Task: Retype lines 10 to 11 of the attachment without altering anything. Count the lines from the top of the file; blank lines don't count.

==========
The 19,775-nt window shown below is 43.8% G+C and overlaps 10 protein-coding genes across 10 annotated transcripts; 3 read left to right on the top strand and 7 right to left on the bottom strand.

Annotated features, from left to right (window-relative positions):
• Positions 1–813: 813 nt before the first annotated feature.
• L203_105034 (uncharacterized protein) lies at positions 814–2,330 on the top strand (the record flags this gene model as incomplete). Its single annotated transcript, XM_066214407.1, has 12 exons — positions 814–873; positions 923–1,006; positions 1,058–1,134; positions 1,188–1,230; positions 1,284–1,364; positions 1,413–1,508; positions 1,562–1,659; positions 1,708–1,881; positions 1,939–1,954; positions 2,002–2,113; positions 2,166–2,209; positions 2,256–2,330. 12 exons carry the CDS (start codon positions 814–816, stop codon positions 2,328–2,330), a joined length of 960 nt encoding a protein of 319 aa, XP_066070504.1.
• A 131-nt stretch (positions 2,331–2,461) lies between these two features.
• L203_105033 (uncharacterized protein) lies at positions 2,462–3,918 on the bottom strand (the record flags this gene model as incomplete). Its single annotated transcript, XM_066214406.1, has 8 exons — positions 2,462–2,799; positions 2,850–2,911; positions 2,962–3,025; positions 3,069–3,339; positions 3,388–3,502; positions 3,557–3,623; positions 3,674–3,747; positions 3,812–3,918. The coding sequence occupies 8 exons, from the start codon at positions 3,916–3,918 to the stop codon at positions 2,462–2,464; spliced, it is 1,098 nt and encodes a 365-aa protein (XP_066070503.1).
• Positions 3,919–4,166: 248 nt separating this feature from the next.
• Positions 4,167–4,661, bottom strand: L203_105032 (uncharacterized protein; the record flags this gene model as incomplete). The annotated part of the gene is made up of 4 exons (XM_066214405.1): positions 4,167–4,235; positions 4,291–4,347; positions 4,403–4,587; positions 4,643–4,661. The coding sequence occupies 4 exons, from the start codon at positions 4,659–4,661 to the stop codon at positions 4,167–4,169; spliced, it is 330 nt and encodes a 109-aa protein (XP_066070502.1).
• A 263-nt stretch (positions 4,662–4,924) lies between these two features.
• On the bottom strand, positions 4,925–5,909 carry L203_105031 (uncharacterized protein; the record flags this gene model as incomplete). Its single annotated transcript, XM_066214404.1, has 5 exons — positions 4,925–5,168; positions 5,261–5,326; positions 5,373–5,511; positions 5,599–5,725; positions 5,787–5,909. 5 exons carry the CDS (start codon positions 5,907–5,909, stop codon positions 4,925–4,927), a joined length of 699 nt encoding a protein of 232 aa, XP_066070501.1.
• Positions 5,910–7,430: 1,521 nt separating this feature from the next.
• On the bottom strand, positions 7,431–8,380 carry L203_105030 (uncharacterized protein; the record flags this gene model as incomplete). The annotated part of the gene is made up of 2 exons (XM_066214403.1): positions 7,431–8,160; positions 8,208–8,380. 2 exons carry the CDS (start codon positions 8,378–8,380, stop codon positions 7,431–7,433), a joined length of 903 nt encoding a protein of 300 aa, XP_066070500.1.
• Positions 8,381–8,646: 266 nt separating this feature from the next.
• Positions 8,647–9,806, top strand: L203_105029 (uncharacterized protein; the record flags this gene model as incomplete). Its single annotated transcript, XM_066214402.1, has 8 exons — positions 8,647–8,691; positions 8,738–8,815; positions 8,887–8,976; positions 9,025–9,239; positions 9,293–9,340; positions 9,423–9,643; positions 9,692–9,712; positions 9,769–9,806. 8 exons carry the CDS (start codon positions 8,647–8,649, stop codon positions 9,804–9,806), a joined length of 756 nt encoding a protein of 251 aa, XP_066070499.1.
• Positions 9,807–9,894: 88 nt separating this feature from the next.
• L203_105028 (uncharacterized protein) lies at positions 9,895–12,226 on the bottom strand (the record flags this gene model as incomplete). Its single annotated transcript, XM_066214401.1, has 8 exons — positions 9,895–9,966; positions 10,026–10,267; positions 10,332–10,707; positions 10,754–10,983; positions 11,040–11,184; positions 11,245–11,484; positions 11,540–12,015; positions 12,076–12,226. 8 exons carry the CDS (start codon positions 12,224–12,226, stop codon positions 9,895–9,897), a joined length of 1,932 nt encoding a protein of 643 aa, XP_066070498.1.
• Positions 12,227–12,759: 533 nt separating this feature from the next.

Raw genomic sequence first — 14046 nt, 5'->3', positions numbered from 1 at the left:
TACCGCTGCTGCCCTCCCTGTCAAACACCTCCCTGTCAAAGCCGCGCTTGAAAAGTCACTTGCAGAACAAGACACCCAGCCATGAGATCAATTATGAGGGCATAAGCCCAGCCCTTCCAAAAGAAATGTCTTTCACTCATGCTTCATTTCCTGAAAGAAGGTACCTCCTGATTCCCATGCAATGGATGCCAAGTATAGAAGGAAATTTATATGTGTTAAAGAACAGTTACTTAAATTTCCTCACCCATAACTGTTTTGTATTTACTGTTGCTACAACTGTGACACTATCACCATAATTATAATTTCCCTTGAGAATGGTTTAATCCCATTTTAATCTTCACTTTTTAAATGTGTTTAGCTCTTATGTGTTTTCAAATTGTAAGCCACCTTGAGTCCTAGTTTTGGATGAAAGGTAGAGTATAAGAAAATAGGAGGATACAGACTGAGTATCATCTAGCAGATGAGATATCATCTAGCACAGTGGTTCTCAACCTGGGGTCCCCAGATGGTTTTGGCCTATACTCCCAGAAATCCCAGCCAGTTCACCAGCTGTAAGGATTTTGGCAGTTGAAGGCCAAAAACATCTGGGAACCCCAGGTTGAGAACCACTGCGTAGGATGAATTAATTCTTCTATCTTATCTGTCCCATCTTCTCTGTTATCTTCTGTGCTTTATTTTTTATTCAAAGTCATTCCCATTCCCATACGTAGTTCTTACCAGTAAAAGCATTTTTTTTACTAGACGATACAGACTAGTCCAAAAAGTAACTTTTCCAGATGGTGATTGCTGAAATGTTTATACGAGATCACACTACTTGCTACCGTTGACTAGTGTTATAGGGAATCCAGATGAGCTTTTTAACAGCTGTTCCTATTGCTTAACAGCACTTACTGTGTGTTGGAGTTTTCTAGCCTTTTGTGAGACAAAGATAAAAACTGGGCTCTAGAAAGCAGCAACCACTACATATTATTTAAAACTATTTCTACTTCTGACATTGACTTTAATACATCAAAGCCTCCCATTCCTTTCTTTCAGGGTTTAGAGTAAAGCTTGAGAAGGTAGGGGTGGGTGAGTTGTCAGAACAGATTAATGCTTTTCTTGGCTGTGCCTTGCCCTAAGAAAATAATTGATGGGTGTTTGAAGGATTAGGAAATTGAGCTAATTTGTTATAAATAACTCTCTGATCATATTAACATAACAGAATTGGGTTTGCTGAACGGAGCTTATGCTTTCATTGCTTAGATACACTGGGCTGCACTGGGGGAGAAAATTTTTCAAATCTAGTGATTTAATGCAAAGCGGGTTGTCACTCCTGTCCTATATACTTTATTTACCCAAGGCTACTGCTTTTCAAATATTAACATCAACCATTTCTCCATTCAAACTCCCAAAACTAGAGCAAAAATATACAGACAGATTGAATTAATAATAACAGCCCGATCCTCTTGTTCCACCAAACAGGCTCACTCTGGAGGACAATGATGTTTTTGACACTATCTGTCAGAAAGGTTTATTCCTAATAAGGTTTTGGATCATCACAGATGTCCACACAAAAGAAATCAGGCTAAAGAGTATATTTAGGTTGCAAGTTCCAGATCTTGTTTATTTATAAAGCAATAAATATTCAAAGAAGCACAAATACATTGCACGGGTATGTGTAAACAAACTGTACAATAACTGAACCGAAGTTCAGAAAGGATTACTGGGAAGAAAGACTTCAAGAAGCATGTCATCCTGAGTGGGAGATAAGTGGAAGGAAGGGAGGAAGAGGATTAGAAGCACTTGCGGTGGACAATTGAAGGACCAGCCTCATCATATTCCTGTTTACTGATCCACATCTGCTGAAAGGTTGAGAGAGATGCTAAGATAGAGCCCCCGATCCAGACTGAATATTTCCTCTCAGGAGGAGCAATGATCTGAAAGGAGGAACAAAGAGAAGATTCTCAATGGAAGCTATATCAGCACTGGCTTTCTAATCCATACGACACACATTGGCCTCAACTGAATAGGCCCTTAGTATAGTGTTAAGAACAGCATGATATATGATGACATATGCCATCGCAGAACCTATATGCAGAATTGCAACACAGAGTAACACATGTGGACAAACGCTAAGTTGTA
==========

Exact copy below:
• On the bottom strand, positions 4,925–5,909 carry L203_105031 (uncharacterized protein; the record flags this gene model as incomplete). Its single annotated transcript, XM_066214404.1, has 5 exons — positions 4,925–5,168; positions 5,261–5,326; positions 5,373–5,511; positions 5,599–5,725; positions 5,787–5,909. 5 exons carry the CDS (start codon positions 5,907–5,909, stop codon positions 4,925–4,927), a joined length of 699 nt encoding a protein of 232 aa, XP_066070501.1.
• Positions 5,910–7,430: 1,521 nt separating this feature from the next.